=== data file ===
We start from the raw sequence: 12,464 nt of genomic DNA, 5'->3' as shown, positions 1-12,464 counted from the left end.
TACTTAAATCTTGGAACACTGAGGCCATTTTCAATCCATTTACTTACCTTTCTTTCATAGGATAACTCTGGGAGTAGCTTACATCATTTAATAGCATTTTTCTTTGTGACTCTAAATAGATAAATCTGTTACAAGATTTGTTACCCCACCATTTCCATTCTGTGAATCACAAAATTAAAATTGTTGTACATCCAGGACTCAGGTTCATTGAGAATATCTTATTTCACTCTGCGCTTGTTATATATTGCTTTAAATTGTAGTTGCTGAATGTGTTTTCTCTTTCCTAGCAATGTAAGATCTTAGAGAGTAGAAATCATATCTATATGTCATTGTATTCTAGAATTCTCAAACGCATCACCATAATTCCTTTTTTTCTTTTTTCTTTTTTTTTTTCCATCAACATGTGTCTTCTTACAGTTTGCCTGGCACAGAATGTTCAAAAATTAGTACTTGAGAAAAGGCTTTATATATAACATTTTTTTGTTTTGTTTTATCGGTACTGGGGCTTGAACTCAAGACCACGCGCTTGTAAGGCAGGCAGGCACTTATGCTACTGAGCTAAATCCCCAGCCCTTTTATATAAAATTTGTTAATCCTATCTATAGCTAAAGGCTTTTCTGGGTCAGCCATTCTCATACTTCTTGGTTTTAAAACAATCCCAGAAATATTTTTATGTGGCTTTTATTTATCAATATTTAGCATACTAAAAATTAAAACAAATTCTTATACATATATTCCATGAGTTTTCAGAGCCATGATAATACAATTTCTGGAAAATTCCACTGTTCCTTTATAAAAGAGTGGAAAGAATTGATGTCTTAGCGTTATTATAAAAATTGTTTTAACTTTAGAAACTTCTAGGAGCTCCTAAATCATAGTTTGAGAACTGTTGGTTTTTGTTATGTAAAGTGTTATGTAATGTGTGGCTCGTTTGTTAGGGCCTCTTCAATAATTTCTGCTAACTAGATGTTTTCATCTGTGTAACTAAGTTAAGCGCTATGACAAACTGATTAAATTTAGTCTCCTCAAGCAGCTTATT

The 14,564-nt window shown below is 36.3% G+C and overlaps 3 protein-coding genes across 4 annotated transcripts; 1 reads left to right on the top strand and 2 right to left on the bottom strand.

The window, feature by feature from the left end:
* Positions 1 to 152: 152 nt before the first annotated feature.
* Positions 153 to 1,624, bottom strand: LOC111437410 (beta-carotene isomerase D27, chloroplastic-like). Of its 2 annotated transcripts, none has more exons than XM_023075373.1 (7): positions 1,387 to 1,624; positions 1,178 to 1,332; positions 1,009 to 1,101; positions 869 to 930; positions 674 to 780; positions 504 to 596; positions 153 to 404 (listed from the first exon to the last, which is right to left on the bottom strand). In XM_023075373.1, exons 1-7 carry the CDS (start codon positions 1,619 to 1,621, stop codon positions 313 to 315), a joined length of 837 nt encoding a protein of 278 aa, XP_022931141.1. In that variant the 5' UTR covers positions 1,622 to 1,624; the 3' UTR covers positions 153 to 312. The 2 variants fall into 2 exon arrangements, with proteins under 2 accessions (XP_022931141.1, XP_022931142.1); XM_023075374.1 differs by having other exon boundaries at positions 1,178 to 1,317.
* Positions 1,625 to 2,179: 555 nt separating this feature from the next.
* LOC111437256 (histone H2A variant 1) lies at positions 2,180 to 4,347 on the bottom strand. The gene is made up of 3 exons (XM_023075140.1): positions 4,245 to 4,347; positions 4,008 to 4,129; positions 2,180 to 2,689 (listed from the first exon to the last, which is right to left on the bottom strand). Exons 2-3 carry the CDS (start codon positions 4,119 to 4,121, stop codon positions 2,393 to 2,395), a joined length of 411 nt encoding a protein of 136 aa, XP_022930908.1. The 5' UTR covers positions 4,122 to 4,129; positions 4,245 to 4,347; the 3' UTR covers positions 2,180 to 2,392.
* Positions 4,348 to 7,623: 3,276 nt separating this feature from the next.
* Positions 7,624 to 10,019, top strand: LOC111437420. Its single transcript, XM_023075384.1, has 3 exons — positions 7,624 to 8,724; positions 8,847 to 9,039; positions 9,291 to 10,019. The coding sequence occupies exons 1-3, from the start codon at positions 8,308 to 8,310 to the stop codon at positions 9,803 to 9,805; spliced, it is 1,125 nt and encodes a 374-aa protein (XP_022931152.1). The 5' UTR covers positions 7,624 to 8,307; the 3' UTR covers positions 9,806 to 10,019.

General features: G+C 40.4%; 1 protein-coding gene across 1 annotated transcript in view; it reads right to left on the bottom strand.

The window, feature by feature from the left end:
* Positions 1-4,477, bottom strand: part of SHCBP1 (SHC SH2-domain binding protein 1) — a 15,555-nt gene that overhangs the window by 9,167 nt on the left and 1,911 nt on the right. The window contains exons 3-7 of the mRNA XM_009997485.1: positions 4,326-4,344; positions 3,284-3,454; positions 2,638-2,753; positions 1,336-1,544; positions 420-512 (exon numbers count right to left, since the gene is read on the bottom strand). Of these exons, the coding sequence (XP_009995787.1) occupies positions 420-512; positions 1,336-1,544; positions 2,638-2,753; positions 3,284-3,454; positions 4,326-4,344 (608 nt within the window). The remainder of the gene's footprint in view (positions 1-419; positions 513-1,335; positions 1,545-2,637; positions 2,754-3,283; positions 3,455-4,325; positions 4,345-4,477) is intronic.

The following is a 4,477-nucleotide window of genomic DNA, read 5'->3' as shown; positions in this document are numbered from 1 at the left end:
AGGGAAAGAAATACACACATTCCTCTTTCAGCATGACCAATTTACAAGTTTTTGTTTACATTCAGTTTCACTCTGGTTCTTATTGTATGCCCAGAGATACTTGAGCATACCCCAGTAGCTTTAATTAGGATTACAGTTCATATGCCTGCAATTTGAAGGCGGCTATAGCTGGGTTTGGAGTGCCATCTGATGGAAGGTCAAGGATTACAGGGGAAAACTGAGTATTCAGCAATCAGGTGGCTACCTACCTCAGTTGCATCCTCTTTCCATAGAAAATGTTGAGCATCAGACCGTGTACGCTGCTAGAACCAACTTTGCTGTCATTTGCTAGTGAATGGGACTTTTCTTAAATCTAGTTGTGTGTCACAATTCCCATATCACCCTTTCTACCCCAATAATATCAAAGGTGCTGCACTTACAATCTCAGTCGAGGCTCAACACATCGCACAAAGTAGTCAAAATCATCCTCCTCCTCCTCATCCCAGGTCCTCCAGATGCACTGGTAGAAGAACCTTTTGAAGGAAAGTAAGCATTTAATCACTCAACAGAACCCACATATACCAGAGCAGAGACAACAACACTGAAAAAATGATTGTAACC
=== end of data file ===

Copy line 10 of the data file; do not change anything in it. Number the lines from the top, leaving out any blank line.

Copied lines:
* Positions 7,624 to 10,019, top strand: LOC111437420. Its single transcript, XM_023075384.1, has 3 exons — positions 7,624 to 8,724; positions 8,847 to 9,039; positions 9,291 to 10,019. The coding sequence occupies exons 1-3, from the start codon at positions 8,308 to 8,310 to the stop codon at positions 9,803 to 9,805; spliced, it is 1,125 nt and encodes a 374-aa protein (XP_022931152.1). The 5' UTR covers positions 7,624 to 8,307; the 3' UTR covers positions 9,806 to 10,019.